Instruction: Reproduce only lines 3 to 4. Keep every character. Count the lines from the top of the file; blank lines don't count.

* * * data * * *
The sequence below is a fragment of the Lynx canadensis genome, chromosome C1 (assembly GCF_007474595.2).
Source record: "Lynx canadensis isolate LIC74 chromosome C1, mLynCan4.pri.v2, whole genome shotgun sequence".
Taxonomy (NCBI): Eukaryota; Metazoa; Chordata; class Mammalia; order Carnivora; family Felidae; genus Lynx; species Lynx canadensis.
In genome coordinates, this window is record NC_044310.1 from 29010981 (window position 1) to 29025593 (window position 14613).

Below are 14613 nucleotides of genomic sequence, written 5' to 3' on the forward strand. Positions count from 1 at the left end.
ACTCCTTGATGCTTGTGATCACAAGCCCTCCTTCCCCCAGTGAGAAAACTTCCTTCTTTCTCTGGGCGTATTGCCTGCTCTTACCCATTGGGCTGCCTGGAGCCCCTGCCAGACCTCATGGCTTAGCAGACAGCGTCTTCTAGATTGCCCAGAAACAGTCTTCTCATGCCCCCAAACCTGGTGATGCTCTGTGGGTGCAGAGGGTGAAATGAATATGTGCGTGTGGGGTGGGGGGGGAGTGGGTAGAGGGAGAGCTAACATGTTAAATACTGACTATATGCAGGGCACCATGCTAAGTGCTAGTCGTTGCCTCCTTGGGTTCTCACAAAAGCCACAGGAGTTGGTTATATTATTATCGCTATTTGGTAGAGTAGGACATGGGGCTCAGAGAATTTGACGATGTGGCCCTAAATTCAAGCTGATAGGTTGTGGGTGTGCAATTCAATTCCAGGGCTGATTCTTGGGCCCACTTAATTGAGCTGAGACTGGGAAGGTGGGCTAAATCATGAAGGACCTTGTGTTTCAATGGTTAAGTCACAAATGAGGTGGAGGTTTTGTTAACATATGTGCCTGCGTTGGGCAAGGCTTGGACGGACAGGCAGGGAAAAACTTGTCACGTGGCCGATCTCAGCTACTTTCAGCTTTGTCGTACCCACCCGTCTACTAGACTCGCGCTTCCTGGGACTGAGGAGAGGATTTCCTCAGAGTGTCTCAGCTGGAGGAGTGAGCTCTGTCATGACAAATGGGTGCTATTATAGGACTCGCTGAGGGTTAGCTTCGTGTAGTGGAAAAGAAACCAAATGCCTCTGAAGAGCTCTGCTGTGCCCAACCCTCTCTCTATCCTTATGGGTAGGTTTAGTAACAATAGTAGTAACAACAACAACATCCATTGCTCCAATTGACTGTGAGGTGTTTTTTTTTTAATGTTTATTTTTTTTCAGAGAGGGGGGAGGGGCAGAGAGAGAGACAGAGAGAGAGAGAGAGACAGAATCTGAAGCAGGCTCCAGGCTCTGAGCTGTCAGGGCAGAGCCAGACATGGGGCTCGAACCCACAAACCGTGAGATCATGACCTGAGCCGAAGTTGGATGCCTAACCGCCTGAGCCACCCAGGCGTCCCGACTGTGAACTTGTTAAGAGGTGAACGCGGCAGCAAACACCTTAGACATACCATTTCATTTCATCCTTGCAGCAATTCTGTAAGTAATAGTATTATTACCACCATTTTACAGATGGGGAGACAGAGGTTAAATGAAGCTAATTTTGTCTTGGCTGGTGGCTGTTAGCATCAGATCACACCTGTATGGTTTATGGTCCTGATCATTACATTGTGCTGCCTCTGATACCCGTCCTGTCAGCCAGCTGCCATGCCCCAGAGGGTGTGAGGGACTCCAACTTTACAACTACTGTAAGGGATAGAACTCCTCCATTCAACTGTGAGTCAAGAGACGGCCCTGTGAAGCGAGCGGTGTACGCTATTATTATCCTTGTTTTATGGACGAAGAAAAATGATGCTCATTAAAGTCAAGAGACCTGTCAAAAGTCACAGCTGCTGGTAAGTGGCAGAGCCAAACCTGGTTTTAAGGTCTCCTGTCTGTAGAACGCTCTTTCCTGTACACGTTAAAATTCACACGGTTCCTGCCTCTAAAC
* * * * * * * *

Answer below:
Taxonomy (NCBI): Eukaryota; Metazoa; Chordata; class Mammalia; order Carnivora; family Felidae; genus Lynx; species Lynx canadensis.
In genome coordinates, this window is record NC_044310.1 from 29010981 (window position 1) to 29025593 (window position 14613).